Good news on the TB front: We have finally gone clear and are now on six-monthly testing, bringing a smile to everyone’s face. However, the scanning wasn’t quite so successful. It seems like the Angus bull wasn’t working as well as we had thought.
This month, in between jobs, I have been plastering the inside of our grain store. Fortunately, I can close the doors on my handiwork – I think I would have to find a different profession if I were to make a career change.
We have drilled 20 acres of cabbage and the remaining 12 acres will be drilled after we have harvested the barley. This is the first year we will have direct drilled cabbage, which means we can’t use the two effective pre-emergence chemicals for weed control. The decreasing list of approved chemicals, coupled with the current supply problem with cattle washouts, prompts me to question whether, in time, we will become organic. Perhaps we should convert now while there is still financial aid to do so.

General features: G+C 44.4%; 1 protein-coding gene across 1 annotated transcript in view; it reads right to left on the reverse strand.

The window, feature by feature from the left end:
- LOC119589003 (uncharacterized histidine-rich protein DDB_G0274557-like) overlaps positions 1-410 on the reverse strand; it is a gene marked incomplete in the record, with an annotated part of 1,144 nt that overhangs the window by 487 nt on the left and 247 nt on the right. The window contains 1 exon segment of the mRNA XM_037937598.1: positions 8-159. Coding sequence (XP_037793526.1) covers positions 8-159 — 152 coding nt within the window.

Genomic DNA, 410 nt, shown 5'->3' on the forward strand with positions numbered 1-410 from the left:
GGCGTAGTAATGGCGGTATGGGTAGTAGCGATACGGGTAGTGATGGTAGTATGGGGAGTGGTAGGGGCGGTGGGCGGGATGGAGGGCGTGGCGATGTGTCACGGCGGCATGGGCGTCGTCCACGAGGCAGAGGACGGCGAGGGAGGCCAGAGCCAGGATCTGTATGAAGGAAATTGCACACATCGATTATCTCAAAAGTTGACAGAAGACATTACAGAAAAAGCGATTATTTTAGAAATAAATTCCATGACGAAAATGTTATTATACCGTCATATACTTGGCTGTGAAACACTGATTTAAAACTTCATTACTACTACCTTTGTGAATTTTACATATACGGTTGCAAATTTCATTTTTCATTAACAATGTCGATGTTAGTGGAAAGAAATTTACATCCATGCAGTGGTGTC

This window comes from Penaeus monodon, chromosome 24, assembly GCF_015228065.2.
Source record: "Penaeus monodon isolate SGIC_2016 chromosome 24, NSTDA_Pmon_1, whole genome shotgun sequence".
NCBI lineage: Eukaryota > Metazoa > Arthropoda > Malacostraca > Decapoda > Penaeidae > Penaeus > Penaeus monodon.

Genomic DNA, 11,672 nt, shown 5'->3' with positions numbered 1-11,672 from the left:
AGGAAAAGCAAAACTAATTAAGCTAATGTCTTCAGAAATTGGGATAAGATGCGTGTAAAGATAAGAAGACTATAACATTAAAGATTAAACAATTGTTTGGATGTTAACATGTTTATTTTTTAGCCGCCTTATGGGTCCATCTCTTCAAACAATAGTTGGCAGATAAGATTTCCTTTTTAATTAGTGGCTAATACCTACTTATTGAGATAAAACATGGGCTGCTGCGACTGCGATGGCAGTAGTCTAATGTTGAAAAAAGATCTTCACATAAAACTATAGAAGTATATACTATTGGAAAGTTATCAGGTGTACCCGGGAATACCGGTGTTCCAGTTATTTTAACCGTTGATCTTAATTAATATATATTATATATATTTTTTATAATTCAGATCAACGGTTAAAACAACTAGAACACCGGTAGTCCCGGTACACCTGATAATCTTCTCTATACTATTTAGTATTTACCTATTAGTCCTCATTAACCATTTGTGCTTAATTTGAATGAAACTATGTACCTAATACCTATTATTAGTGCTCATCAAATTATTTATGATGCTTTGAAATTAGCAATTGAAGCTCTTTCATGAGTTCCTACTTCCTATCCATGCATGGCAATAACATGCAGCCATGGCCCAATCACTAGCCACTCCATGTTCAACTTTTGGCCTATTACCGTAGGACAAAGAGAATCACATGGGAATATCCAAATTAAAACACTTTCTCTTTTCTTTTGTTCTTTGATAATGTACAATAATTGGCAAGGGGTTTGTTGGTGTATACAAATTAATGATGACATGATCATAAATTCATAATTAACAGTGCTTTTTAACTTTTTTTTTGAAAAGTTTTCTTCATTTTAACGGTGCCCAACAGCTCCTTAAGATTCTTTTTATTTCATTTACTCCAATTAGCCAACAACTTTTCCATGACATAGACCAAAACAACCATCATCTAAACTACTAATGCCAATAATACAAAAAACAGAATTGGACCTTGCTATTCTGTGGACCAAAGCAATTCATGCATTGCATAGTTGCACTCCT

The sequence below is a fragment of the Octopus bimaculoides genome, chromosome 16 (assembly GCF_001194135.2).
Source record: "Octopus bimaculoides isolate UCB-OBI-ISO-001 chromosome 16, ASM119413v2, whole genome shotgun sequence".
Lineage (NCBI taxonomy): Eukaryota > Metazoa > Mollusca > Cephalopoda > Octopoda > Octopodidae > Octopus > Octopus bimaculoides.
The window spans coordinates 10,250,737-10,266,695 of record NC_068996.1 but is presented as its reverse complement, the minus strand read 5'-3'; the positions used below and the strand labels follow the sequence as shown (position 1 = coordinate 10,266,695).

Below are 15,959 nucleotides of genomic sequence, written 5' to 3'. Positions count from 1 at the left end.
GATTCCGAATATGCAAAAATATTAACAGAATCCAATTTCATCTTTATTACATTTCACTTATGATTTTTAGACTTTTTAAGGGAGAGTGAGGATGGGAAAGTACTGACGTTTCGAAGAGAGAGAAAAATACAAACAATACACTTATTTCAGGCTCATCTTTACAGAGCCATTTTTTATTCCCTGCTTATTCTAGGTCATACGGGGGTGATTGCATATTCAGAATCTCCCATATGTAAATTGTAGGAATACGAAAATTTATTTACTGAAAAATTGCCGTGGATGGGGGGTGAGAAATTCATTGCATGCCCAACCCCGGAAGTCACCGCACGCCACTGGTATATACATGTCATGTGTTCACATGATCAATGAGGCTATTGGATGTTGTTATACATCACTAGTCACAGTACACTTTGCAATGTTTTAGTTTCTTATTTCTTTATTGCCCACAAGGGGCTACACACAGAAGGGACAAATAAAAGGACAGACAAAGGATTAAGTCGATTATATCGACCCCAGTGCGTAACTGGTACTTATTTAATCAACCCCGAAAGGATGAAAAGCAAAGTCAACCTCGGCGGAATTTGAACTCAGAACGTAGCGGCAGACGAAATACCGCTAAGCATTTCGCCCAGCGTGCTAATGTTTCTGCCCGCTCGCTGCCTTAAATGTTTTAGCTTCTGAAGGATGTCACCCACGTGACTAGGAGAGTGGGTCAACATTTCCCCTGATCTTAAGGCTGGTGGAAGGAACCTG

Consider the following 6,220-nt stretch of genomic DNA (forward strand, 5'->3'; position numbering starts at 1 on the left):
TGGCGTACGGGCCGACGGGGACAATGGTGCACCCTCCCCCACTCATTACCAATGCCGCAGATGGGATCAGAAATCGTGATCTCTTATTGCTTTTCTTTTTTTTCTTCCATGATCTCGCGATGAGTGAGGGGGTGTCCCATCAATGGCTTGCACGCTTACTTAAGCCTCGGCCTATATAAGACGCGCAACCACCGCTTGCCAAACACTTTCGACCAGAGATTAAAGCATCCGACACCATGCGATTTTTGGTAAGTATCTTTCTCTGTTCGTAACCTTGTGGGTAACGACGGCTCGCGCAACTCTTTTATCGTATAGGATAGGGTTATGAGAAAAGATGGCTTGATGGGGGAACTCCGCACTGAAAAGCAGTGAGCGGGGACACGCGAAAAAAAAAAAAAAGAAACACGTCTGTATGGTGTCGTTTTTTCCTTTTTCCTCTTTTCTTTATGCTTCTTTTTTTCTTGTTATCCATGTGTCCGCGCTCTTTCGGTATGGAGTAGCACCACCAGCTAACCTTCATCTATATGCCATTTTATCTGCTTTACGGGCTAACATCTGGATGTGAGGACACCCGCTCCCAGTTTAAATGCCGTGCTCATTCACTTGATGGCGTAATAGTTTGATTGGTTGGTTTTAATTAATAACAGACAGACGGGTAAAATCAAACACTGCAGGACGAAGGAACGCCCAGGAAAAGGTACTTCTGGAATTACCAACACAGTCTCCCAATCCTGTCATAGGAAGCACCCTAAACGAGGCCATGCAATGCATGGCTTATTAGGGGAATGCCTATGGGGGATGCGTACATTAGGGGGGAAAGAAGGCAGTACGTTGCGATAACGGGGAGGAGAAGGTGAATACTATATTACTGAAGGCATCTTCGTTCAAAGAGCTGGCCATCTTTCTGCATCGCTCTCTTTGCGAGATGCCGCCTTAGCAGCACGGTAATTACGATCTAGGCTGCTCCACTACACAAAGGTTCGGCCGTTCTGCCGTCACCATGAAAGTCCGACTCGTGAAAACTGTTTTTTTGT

I have always believed the world could not feed itself organically, but I have recently seen figures to suggest if we ate sensibly and wasted less, it would be possible. Maybe food prices would then be so great the current problem of cattle rustling in certain areas would escalate. And perhaps there will come a time when we will be erecting fences to keep thieves away from our crops and animals as well as the rabbit netting that we currently erect.
My efforts to move young stock at the end of last week to avoid them getting restless and jumping the hedge over the weekend were in vain, sadly they didn’t like the change of scenery. As it happened, luckily I didn’t have a lot planned for Sunday morning.